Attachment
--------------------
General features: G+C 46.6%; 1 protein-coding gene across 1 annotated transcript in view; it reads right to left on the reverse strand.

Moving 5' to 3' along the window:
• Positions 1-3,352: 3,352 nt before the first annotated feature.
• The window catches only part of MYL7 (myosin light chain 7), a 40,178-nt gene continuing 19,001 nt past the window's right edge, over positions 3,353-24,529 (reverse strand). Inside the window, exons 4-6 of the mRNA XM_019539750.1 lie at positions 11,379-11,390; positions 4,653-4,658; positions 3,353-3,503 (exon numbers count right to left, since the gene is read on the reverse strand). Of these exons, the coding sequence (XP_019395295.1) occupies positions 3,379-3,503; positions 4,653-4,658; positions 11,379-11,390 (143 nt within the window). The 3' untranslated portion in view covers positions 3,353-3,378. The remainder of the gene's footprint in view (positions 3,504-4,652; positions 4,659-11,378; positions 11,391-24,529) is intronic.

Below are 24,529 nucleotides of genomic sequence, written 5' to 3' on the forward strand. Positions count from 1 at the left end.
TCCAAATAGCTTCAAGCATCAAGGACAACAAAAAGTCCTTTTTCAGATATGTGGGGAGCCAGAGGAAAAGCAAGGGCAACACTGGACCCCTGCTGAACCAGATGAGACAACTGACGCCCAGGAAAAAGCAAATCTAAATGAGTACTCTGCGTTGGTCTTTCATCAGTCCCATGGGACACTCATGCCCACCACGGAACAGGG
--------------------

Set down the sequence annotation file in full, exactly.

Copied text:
General features: G+C 46.6%; 1 protein-coding gene across 1 annotated transcript in view; it reads right to left on the reverse strand.

Moving 5' to 3' along the window:
• Positions 1-3,352: 3,352 nt before the first annotated feature.
• The window catches only part of MYL7 (myosin light chain 7), a 40,178-nt gene continuing 19,001 nt past the window's right edge, over positions 3,353-24,529 (reverse strand). Inside the window, exons 4-6 of the mRNA XM_019539750.1 lie at positions 11,379-11,390; positions 4,653-4,658; positions 3,353-3,503 (exon numbers count right to left, since the gene is read on the reverse strand). Of these exons, the coding sequence (XP_019395295.1) occupies positions 3,379-3,503; positions 4,653-4,658; positions 11,379-11,390 (143 nt within the window). The 3' untranslated portion in view covers positions 3,353-3,378. The remainder of the gene's footprint in view (positions 3,504-4,652; positions 4,659-11,378; positions 11,391-24,529) is intronic.

Below are 24,529 nucleotides of genomic sequence, written 5' to 3' on the forward strand. Positions count from 1 at the left end.
TCCAAATAGCTTCAAGCATCAAGGACAACAAAAAGTCCTTTTTCAGATATGTGGGGAGCCAGAGGAAAAGCAAGGGCAACACTGGACCCCTGCTGAACCAGATGAGACAACTGACGCCCAGGAAAAAGCAAATCTAAATGAGTACTCTGCGTTGGTCTTTCATCAGTCCCATGGGACACTCATGCCCACCACGGAACAGGG